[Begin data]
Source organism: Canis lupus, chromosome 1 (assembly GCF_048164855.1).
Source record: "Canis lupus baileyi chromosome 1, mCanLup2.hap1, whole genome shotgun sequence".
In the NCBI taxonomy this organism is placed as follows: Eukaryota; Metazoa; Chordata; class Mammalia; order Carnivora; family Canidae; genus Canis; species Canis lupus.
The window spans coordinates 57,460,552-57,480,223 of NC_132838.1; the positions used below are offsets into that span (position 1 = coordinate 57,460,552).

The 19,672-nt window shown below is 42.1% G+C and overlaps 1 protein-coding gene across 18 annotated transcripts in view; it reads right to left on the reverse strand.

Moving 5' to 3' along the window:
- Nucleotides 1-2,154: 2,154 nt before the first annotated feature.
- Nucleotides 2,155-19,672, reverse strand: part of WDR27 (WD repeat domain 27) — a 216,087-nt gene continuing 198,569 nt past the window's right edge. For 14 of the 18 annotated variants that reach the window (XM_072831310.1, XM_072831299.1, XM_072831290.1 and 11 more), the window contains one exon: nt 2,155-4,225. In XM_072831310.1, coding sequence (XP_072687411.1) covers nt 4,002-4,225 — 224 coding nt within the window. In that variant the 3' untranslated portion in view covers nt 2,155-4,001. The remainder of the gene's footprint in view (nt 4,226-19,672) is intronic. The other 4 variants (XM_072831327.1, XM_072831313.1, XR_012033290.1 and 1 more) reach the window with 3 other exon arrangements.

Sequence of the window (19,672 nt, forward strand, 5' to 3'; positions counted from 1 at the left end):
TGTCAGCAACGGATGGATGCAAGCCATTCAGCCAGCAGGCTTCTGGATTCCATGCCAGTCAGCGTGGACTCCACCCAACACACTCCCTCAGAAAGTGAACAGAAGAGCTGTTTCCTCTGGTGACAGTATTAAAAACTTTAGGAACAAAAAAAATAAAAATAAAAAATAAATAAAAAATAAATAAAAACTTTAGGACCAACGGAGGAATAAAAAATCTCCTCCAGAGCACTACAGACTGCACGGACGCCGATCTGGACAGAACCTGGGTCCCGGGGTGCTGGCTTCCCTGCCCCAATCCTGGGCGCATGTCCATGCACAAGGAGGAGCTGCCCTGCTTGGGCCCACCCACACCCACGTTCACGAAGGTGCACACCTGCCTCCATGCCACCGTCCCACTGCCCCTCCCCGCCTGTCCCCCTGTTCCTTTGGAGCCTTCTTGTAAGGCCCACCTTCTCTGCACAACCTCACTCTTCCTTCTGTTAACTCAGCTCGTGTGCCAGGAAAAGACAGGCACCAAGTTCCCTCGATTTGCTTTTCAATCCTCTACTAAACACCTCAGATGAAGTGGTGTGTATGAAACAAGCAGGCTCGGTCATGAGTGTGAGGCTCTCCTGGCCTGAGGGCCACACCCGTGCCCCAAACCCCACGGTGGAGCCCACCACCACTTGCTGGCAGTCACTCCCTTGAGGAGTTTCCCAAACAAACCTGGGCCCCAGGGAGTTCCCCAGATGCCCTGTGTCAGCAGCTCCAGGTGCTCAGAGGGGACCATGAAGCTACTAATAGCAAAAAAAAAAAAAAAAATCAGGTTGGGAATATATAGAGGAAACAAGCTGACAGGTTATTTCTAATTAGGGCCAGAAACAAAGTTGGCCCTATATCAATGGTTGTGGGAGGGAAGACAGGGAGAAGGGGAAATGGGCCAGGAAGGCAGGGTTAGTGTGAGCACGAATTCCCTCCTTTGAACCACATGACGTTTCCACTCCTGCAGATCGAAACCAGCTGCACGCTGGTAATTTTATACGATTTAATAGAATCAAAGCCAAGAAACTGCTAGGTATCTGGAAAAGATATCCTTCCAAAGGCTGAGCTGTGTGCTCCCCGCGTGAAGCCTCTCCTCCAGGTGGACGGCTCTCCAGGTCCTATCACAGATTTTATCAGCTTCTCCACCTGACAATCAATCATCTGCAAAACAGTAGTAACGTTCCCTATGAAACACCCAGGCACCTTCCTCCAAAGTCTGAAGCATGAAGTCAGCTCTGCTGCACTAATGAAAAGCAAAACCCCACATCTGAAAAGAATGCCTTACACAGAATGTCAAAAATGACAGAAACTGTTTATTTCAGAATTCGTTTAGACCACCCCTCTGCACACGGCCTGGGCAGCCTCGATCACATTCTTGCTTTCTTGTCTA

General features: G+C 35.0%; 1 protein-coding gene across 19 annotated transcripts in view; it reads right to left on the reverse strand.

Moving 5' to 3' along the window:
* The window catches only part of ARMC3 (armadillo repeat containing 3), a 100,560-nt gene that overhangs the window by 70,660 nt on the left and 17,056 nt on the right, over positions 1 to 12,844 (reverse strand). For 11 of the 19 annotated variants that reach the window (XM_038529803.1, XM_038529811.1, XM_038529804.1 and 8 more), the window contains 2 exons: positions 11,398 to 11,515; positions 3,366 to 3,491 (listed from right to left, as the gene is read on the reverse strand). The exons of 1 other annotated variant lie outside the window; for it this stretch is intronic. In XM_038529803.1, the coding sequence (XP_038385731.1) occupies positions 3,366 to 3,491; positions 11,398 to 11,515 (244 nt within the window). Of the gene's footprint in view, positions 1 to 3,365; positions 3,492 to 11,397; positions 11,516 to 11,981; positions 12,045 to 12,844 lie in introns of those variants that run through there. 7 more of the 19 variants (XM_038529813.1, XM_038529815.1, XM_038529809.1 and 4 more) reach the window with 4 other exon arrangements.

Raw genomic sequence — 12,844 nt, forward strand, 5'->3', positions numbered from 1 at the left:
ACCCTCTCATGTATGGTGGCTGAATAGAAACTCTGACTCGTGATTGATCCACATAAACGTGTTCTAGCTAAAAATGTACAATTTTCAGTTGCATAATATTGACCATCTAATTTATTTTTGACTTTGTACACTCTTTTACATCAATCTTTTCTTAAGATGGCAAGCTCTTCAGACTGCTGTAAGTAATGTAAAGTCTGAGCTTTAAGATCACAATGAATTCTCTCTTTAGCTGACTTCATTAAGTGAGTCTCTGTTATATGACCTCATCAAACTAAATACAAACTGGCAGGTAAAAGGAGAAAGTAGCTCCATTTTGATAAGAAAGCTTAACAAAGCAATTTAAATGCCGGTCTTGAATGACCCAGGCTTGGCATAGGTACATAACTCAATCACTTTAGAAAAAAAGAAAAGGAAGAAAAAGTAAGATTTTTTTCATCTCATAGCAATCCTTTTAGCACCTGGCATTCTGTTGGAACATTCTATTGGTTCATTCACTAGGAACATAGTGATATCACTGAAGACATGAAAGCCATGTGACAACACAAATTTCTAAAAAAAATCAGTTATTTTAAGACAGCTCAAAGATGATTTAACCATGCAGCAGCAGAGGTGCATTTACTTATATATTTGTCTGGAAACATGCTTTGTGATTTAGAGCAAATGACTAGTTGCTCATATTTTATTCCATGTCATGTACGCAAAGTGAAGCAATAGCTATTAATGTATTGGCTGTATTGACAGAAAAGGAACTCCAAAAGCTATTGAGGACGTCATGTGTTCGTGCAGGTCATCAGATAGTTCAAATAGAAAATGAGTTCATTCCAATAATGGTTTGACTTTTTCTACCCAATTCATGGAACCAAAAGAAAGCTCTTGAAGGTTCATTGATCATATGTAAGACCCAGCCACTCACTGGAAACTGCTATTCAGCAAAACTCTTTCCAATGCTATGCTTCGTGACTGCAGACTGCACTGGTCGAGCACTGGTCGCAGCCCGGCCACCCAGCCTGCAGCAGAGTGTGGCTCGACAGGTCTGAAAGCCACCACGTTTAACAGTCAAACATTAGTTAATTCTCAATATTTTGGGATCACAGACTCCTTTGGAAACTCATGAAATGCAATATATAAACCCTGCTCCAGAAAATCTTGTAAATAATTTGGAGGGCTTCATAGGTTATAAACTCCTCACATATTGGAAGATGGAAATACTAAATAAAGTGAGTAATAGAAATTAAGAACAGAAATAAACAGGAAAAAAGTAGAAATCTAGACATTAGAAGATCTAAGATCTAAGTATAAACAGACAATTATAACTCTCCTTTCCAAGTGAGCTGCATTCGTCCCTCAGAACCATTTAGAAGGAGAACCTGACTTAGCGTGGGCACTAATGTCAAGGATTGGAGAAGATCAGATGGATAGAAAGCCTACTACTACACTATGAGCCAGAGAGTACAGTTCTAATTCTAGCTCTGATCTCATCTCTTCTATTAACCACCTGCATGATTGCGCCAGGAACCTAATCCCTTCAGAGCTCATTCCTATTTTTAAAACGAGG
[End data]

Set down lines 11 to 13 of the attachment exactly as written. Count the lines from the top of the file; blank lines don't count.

General features: G+C 35.0%; 1 protein-coding gene across 19 annotated transcripts in view; it reads right to left on the reverse strand.

Moving 5' to 3' along the window:
* The window catches only part of ARMC3 (armadillo repeat containing 3), a 100,560-nt gene that overhangs the window by 70,660 nt on the left and 17,056 nt on the right, over positions 1 to 12,844 (reverse strand). For 11 of the 19 annotated variants that reach the window (XM_038529803.1, XM_038529811.1, XM_038529804.1 and 8 more), the window contains 2 exons: positions 11,398 to 11,515; positions 3,366 to 3,491 (listed from right to left, as the gene is read on the reverse strand). The exons of 1 other annotated variant lie outside the window; for it this stretch is intronic. In XM_038529803.1, the coding sequence (XP_038385731.1) occupies positions 3,366 to 3,491; positions 11,398 to 11,515 (244 nt within the window). Of the gene's footprint in view, positions 1 to 3,365; positions 3,492 to 11,397; positions 11,516 to 11,981; positions 12,045 to 12,844 lie in introns of those variants that run through there. 7 more of the 19 variants (XM_038529813.1, XM_038529815.1, XM_038529809.1 and 4 more) reach the window with 4 other exon arrangements.